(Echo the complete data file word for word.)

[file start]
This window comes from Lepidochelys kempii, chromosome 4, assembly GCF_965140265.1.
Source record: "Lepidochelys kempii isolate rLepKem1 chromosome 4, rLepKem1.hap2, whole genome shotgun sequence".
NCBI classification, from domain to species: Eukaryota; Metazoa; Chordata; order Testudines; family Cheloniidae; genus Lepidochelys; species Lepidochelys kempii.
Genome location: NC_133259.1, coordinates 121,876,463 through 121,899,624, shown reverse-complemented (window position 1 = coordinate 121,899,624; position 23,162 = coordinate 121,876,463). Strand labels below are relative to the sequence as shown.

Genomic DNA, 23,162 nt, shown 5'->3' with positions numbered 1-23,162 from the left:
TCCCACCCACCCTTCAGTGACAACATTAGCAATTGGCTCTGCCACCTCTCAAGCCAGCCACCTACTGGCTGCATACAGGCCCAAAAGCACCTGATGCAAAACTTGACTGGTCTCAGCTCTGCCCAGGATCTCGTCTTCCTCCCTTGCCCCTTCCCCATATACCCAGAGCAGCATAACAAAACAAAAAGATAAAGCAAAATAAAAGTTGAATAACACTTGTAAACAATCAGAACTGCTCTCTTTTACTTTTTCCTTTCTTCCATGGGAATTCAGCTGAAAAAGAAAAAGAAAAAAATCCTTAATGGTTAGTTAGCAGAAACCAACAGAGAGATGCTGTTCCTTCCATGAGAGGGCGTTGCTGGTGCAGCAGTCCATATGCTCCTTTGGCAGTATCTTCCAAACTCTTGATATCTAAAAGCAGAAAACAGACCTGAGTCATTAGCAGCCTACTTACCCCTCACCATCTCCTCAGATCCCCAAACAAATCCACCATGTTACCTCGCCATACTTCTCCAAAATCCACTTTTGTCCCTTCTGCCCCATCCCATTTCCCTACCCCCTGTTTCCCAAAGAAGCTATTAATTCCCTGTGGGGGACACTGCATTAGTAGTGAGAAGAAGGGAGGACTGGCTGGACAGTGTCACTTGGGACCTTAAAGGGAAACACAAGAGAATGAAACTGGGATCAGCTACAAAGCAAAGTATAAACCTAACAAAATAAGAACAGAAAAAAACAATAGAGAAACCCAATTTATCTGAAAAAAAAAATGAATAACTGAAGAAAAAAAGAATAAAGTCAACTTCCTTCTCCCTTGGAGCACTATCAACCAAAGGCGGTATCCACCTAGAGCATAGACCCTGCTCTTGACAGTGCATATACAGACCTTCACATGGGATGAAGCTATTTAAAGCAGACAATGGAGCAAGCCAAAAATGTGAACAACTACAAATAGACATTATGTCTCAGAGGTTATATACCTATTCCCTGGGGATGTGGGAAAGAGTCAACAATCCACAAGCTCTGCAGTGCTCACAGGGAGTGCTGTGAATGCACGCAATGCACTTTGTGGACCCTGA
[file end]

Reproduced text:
This window comes from Lepidochelys kempii, chromosome 4, assembly GCF_965140265.1.
Source record: "Lepidochelys kempii isolate rLepKem1 chromosome 4, rLepKem1.hap2, whole genome shotgun sequence".
NCBI classification, from domain to species: Eukaryota; Metazoa; Chordata; order Testudines; family Cheloniidae; genus Lepidochelys; species Lepidochelys kempii.
Genome location: NC_133259.1, coordinates 121,876,463 through 121,899,624, shown reverse-complemented (window position 1 = coordinate 121,899,624; position 23,162 = coordinate 121,876,463). Strand labels below are relative to the sequence as shown.

Genomic DNA, 23,162 nt, shown 5'->3' with positions numbered 1-23,162 from the left:
TCCCACCCACCCTTCAGTGACAACATTAGCAATTGGCTCTGCCACCTCTCAAGCCAGCCACCTACTGGCTGCATACAGGCCCAAAAGCACCTGATGCAAAACTTGACTGGTCTCAGCTCTGCCCAGGATCTCGTCTTCCTCCCTTGCCCCTTCCCCATATACCCAGAGCAGCATAACAAAACAAAAAGATAAAGCAAAATAAAAGTTGAATAACACTTGTAAACAATCAGAACTGCTCTCTTTTACTTTTTCCTTTCTTCCATGGGAATTCAGCTGAAAAAGAAAAAGAAAAAAATCCTTAATGGTTAGTTAGCAGAAACCAACAGAGAGATGCTGTTCCTTCCATGAGAGGGCGTTGCTGGTGCAGCAGTCCATATGCTCCTTTGGCAGTATCTTCCAAACTCTTGATATCTAAAAGCAGAAAACAGACCTGAGTCATTAGCAGCCTACTTACCCCTCACCATCTCCTCAGATCCCCAAACAAATCCACCATGTTACCTCGCCATACTTCTCCAAAATCCACTTTTGTCCCTTCTGCCCCATCCCATTTCCCTACCCCCTGTTTCCCAAAGAAGCTATTAATTCCCTGTGGGGGACACTGCATTAGTAGTGAGAAGAAGGGAGGACTGGCTGGACAGTGTCACTTGGGACCTTAAAGGGAAACACAAGAGAATGAAACTGGGATCAGCTACAAAGCAAAGTATAAACCTAACAAAATAAGAACAGAAAAAAACAATAGAGAAACCCAATTTATCTGAAAAAAAAAATGAATAACTGAAGAAAAAAAGAATAAAGTCAACTTCCTTCTCCCTTGGAGCACTATCAACCAAAGGCGGTATCCACCTAGAGCATAGACCCTGCTCTTGACAGTGCATATACAGACCTTCACATGGGATGAAGCTATTTAAAGCAGACAATGGAGCAAGCCAAAAATGTGAACAACTACAAATAGACATTATGTCTCAGAGGTTATATACCTATTCCCTGGGGATGTGGGAAAGAGTCAACAATCCACAAGCTCTGCAGTGCTCACAGGGAGTGCTGTGAATGCACGCAATGCACTTTGTGGACCCTGA